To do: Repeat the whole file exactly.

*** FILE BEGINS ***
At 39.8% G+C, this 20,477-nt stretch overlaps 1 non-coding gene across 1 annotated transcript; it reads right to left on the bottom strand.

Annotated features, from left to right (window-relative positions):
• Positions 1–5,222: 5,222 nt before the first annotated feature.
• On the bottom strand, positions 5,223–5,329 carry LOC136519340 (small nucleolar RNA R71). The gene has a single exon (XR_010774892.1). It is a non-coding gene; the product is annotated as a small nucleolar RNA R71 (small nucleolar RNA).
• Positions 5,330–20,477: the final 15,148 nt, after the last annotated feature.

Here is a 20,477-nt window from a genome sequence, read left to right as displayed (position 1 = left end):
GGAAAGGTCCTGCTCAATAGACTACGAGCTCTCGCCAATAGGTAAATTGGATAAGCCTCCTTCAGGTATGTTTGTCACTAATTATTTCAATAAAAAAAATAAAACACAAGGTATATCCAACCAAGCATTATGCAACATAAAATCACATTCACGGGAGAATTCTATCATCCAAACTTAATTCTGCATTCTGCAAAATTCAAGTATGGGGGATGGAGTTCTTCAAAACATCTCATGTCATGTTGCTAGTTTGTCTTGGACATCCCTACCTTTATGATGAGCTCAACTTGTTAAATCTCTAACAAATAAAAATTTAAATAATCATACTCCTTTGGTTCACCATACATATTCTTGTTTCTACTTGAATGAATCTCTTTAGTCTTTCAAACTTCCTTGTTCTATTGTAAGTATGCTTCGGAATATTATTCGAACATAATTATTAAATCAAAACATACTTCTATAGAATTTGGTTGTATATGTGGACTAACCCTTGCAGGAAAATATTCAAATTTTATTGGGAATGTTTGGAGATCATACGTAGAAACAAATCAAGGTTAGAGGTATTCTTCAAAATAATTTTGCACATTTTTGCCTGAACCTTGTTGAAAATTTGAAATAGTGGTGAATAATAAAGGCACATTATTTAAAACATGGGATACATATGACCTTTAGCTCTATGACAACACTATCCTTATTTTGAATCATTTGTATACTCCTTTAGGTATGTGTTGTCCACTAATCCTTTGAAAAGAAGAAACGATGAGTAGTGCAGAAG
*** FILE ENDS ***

At 39.8% G+C, this 20,477-nt stretch overlaps 1 non-coding gene across 1 annotated transcript; it reads right to left on the bottom strand.

Annotated features, from left to right (window-relative positions):
• Positions 1–5,222: 5,222 nt before the first annotated feature.
• On the bottom strand, positions 5,223–5,329 carry LOC136519340 (small nucleolar RNA R71). The gene has a single exon (XR_010774892.1). It is a non-coding gene; the product is annotated as a small nucleolar RNA R71 (small nucleolar RNA).
• Positions 5,330–20,477: the final 15,148 nt, after the last annotated feature.

Here is a 20,477-nt window from a genome sequence, read left to right as displayed (position 1 = left end):
GGAAAGGTCCTGCTCAATAGACTACGAGCTCTCGCCAATAGGTAAATTGGATAAGCCTCCTTCAGGTATGTTTGTCACTAATTATTTCAATAAAAAAAATAAAACACAAGGTATATCCAACCAAGCATTATGCAACATAAAATCACATTCACGGGAGAATTCTATCATCCAAACTTAATTCTGCATTCTGCAAAATTCAAGTATGGGGGATGGAGTTCTTCAAAACATCTCATGTCATGTTGCTAGTTTGTCTTGGACATCCCTACCTTTATGATGAGCTCAACTTGTTAAATCTCTAACAAATAAAAATTTAAATAATCATACTCCTTTGGTTCACCATACATATTCTTGTTTCTACTTGAATGAATCTCTTTAGTCTTTCAAACTTCCTTGTTCTATTGTAAGTATGCTTCGGAATATTATTCGAACATAATTATTAAATCAAAACATACTTCTATAGAATTTGGTTGTATATGTGGACTAACCCTTGCAGGAAAATATTCAAATTTTATTGGGAATGTTTGGAGATCATACGTAGAAACAAATCAAGGTTAGAGGTATTCTTCAAAATAATTTTGCACATTTTTGCCTGAACCTTGTTGAAAATTTGAAATAGTGGTGAATAATAAAGGCACATTATTTAAAACATGGGATACATATGACCTTTAGCTCTATGACAACACTATCCTTATTTTGAATCATTTGTATACTCCTTTAGGTATGTGTTGTCCACTAATCCTTTGAAAAGAAGAAACGATGAGTAGTGCAGAAG